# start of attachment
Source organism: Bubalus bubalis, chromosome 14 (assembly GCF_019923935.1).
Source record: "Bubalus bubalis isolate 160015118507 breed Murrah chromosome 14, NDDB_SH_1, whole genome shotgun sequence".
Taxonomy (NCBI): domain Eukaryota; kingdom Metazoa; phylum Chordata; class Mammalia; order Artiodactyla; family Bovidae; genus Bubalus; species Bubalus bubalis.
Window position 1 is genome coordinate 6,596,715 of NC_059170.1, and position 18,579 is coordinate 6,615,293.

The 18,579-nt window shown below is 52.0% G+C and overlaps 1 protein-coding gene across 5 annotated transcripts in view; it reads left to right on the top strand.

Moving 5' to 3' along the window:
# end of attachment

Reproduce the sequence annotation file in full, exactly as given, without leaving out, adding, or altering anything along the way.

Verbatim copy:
Source organism: Bubalus bubalis, chromosome 14 (assembly GCF_019923935.1).
Source record: "Bubalus bubalis isolate 160015118507 breed Murrah chromosome 14, NDDB_SH_1, whole genome shotgun sequence".
Taxonomy (NCBI): domain Eukaryota; kingdom Metazoa; phylum Chordata; class Mammalia; order Artiodactyla; family Bovidae; genus Bubalus; species Bubalus bubalis.
Window position 1 is genome coordinate 6,596,715 of NC_059170.1, and position 18,579 is coordinate 6,615,293.

The 18,579-nt window shown below is 52.0% G+C and overlaps 1 protein-coding gene across 5 annotated transcripts in view; it reads left to right on the top strand.

Moving 5' to 3' along the window: